Women have typically been confined to background action in the western, this most masculine of film genres, and it is always exciting when a film strays from that tradition. The Wind, the solo directorial debut from American director Emma Tammi, does just that. Focusing on a kind of character from the western that is often taken for granted or ignored, the film follows Elizabeth “Lizzie” Macklin (Caitlin Gerard), a young wife who lives alone with her husband Isaac (an excellent Ashley Zukerman) in the middle of the American west. She clearly loves him — their relationship, one of dialogue and understanding, is in fact exceptionally healthy — and despite what we may expect from a feminist western, her troubles do not come from him. What she struggles with the most is the loneliness and monotony of this strange sort of existence, and the film goes to certain lengths to underline those realities.
Shots of the seemingly endless horizon conjure up the maddening isolation of those vast expanses of land; while the dry heat of the blazing sun can be felt in Lizzie’s efforts as she works in her garden. The camera lets us in on all her emotions, and Caitlin Gerard’s genuine performance helps stray the character away from cliche.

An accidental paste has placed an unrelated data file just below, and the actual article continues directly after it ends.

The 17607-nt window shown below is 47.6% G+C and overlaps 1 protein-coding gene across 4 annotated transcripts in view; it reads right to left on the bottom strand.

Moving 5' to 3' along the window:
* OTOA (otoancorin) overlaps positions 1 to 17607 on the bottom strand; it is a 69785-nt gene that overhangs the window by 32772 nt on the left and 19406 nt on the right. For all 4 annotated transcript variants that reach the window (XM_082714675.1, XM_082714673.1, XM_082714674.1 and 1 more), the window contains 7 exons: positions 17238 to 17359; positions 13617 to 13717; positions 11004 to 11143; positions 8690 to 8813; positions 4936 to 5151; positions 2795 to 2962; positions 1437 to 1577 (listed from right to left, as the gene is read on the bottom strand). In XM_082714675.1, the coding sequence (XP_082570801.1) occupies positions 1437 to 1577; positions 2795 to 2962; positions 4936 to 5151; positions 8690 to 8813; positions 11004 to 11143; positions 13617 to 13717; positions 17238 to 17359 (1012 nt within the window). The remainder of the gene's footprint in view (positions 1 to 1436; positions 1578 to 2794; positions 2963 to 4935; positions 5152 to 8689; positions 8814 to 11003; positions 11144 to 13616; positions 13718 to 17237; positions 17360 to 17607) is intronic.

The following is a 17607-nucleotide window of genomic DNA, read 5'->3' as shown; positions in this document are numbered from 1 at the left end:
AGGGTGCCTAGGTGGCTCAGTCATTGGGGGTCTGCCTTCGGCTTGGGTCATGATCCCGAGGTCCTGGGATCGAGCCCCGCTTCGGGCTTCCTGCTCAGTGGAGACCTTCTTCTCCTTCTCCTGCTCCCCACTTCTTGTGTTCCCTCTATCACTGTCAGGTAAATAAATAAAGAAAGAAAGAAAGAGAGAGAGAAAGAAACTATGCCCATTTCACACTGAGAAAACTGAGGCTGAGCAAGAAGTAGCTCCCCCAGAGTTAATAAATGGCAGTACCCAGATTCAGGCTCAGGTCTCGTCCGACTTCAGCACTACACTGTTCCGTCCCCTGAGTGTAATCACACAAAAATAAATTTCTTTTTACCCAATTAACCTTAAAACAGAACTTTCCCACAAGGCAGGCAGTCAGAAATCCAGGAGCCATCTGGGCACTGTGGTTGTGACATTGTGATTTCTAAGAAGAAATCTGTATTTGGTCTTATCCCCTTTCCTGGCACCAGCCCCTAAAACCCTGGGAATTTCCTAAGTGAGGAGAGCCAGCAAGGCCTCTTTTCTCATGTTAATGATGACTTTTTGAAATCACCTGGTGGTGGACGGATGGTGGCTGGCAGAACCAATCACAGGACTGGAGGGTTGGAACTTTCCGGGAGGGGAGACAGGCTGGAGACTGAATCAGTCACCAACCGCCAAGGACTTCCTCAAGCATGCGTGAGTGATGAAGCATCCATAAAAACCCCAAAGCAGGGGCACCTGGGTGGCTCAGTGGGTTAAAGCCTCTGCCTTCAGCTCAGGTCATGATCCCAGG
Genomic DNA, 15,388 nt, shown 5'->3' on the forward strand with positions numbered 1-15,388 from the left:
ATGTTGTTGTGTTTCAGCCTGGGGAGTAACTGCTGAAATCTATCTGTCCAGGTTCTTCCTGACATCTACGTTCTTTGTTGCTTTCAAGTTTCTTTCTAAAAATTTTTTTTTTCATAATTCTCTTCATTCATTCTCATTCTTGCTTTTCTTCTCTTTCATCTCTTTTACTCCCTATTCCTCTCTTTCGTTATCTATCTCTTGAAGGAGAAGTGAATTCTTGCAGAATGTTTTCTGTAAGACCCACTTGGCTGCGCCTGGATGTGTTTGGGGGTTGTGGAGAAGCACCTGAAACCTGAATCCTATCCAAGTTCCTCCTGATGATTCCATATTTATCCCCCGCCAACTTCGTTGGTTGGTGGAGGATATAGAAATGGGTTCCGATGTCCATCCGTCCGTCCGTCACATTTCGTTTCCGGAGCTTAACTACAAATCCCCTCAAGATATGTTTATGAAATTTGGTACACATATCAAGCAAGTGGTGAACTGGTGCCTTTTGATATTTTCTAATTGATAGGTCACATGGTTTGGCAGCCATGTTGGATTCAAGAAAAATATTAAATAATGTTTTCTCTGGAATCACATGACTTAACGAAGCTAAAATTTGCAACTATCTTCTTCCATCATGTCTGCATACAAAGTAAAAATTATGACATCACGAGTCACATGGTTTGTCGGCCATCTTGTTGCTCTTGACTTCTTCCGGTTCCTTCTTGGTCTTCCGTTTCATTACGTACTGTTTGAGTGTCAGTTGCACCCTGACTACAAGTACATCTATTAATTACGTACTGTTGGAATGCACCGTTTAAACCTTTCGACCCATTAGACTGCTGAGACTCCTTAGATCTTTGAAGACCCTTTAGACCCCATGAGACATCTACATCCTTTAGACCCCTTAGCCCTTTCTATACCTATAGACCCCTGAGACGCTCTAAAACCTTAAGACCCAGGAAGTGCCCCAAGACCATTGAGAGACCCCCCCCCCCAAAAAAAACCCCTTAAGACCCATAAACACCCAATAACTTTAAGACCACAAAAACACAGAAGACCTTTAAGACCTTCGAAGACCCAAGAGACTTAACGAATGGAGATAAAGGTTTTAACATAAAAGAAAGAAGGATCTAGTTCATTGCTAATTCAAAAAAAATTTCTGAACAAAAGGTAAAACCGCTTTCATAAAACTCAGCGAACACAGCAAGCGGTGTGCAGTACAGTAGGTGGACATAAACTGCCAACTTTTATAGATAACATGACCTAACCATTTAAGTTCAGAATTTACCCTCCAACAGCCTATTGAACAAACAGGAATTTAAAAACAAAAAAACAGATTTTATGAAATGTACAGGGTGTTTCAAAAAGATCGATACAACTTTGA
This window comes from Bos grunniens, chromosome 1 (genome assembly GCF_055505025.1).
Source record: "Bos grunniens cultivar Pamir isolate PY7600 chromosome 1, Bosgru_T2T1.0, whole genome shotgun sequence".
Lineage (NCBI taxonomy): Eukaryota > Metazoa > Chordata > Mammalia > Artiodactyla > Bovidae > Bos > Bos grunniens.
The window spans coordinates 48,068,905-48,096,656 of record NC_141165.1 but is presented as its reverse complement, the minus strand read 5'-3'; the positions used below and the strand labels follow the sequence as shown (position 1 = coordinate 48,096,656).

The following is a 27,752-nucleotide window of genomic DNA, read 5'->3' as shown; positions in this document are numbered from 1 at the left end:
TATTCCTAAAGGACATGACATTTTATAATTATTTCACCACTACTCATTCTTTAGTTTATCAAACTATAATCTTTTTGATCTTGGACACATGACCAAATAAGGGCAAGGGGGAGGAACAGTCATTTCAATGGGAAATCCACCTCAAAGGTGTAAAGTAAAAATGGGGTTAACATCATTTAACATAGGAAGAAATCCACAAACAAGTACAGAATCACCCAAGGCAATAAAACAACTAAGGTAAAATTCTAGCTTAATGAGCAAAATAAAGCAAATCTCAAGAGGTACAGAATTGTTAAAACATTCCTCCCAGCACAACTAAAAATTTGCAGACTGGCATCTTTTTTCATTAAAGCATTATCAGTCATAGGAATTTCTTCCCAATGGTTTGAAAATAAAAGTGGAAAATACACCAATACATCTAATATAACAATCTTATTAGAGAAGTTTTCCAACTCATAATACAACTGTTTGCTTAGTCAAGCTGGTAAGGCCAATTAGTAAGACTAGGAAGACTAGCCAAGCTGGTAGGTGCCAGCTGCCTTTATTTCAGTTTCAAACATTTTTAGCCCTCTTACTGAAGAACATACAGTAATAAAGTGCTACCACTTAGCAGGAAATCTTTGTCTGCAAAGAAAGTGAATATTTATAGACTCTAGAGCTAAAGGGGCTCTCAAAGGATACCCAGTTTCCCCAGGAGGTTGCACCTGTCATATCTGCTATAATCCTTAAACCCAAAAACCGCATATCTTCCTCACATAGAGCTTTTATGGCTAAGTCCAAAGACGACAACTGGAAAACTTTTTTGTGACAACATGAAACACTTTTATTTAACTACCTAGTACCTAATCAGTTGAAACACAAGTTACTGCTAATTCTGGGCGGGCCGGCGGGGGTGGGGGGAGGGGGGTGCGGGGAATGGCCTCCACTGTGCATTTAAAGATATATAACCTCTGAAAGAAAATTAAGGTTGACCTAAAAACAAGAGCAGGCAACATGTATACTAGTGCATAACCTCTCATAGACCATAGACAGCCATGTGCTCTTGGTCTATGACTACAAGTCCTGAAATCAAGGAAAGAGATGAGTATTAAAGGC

Despite this realistic register, The Wind in fact attempts to derive much of its dramatic heft from the unconventional structure of its narrative, full of twists and turns and revelations. The film opens on Lizzie alone, visibly on edge, guarding her house with a rifle, and the way she got there is progressively revealed through her own traumatic flashbacks. One day, Lizzie and Isaac suddenly found themselves with new neighbours — a setup which offers an original way to look at the constructed nature of civilisation on the edge of the world. But rather than fully explore the implications of this idea, the film only evokes it to create a vague feeling of dread and suspicion.
This evasiveness affects most of the film’s inventive ideas: they are touched on rather than developed, and without any solid ground to anchor our spurred boots in, the resulting sensation is one of confusion rather than fear. The film’s complicated narrative structure needlessly interrupts what is at times an engrossing descent into madness and fear, and takes away from the visceral qualities of the setting. Even manifestations from killer goats, crazy priests, and malevolent winds do not hold interest for very long. The films ends on a chilling twist rich in feminist connotations, but which does not exactly withstand scrutiny — although it is a surprise, it comes a little out of the blue.